What’s going on at Vine? First a bunch of influencers cut ties with the platform. Now a group of its top executives have jumped ship.

Livestreaming services are giving cable TV networks a run for their money.

You didn’t think we’d ignore the Pokémon Go craze, did you? Here’s advice on how to protect your privacy when you’re using the app. We’re also preparing an article describing the game and the business and legal issues that are arising from it. Stay tuned.

Snapchat has caught on with “oldies” (that’s people 35 and older, FYI).

Facebook Messenger is testing “Secret” mode, a feature that allows some messages to be read only by the recipient.

A South Korean copy of Snapchat has taken off in Asia.

Using social media to help promote your brand? Here’s a list of top Facebook marketers and some advice on how to get your customers to make social platforms their point of purchase.

Meet MikMak, the mobile shopping network that sells via video.

A 14-year-old and his mother are suing Snapchat, claiming the app regularly exposes him to sexually explicit content.

Dieters are flocking to Instagram.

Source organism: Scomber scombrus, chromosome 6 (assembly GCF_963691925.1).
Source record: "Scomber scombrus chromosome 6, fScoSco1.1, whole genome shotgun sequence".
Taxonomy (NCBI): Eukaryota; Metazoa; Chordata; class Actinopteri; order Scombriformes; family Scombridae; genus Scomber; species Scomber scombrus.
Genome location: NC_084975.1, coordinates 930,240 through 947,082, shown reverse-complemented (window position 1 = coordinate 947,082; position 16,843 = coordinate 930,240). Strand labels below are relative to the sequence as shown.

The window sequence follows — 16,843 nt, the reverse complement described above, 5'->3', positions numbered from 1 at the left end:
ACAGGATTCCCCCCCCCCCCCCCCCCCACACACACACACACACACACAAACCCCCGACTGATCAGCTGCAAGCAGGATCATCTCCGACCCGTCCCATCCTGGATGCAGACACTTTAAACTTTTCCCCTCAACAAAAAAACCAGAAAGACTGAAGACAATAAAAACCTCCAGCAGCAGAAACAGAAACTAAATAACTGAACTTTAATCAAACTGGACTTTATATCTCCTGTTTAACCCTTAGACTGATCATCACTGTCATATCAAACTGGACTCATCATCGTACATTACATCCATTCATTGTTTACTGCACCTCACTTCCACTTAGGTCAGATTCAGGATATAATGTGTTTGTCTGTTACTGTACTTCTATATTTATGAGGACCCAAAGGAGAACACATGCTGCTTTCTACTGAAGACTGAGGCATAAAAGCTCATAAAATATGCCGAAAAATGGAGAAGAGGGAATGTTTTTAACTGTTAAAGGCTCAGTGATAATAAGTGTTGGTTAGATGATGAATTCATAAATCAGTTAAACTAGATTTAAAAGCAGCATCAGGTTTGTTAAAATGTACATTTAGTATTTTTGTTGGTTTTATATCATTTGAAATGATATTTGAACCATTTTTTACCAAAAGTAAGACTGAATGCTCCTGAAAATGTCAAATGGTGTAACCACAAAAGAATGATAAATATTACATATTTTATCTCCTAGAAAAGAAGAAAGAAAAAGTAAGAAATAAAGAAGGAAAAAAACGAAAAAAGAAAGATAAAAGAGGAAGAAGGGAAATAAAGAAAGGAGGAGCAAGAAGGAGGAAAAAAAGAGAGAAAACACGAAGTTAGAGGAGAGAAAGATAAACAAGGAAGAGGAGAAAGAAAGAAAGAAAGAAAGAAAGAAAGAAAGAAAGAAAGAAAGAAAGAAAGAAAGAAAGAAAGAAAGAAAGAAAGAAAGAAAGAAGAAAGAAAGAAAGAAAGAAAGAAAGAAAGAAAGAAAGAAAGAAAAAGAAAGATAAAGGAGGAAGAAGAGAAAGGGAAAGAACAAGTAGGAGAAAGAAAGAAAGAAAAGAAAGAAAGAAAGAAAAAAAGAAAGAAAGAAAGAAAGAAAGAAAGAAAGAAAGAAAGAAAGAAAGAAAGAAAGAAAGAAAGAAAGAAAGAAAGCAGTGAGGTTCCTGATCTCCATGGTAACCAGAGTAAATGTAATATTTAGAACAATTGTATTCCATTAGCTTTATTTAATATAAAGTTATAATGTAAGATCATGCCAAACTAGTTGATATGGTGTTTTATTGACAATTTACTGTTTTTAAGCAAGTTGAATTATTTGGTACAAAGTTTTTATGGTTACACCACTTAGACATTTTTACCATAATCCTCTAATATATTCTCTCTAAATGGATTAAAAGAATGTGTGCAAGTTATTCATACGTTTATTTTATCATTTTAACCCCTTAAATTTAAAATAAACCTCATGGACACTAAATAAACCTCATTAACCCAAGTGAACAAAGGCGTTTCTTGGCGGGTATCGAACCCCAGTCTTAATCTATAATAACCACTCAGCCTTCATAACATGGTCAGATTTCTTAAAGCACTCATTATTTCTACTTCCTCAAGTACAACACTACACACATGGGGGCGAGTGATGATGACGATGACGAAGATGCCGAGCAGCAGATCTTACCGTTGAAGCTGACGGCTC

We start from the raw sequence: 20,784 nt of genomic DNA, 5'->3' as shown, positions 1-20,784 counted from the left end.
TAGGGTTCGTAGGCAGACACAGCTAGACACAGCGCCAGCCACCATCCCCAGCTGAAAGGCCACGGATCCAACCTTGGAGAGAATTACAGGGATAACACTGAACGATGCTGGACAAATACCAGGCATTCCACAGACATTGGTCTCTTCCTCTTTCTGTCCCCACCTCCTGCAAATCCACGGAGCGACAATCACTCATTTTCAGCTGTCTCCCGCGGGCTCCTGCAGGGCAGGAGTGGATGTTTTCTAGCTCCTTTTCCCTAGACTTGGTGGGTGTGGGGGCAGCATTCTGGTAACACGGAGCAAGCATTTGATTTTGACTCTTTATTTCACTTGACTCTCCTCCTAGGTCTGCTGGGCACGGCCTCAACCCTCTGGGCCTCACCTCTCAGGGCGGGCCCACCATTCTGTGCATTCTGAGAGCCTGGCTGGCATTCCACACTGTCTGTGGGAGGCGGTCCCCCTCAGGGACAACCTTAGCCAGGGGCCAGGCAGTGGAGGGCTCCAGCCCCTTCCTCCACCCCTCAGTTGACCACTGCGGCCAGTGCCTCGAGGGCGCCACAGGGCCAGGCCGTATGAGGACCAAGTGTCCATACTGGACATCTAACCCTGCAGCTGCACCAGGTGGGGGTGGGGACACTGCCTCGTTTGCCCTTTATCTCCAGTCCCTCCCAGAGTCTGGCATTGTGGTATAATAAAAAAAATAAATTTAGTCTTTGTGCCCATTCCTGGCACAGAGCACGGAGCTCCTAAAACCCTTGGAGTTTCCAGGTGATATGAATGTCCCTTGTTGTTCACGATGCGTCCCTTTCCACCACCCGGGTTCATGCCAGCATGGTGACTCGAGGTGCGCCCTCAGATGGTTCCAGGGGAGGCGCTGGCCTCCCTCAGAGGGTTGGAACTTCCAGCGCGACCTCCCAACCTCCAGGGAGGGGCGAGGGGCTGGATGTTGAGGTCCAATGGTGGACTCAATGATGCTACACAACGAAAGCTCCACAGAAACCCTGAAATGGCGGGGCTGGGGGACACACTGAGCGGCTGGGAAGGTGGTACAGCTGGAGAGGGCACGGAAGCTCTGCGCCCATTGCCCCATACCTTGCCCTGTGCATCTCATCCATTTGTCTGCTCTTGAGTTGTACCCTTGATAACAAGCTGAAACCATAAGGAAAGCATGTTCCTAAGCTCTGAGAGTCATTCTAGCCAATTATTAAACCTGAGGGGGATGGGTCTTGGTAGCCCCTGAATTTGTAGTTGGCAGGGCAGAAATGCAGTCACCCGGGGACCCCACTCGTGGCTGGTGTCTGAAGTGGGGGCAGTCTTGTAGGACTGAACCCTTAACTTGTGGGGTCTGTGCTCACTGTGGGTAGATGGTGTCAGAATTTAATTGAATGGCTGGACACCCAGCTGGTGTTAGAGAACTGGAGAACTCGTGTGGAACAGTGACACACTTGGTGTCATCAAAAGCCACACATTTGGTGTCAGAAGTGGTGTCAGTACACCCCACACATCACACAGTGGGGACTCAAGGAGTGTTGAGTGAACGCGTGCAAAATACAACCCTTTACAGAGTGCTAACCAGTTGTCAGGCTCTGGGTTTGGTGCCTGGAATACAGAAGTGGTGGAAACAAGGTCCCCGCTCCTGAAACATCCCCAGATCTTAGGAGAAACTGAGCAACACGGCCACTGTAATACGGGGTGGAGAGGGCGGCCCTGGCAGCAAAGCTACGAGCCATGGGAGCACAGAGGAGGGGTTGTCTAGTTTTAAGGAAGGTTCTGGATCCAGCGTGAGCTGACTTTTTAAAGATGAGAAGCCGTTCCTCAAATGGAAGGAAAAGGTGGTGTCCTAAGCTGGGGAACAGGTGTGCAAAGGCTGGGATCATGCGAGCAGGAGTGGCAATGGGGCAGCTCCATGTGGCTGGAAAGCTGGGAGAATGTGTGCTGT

Twitter is looking to ink more NFL-style streaming deals.

Young performers are trying to achieve stardom by broadcasting on apps, such as YouNow. Perhaps they should go old school, and follow this advice on building the perfect YouTube channel.

The Wall Street Journal profiles Instagram’s founder, Kevin Systrom.

China is reportedly launching a crackdown on “fake news” spread on social media sites.

Snapchat’s new feature, “Memories,” will allow users to retain some content.

Facebook signs more than $50 million worth of deals with media firms and celebrities to create videos for its live-streaming service.

Tumblr is jumping on the live video bandwagon, too—but via live-streaming platform partners, not through its own service.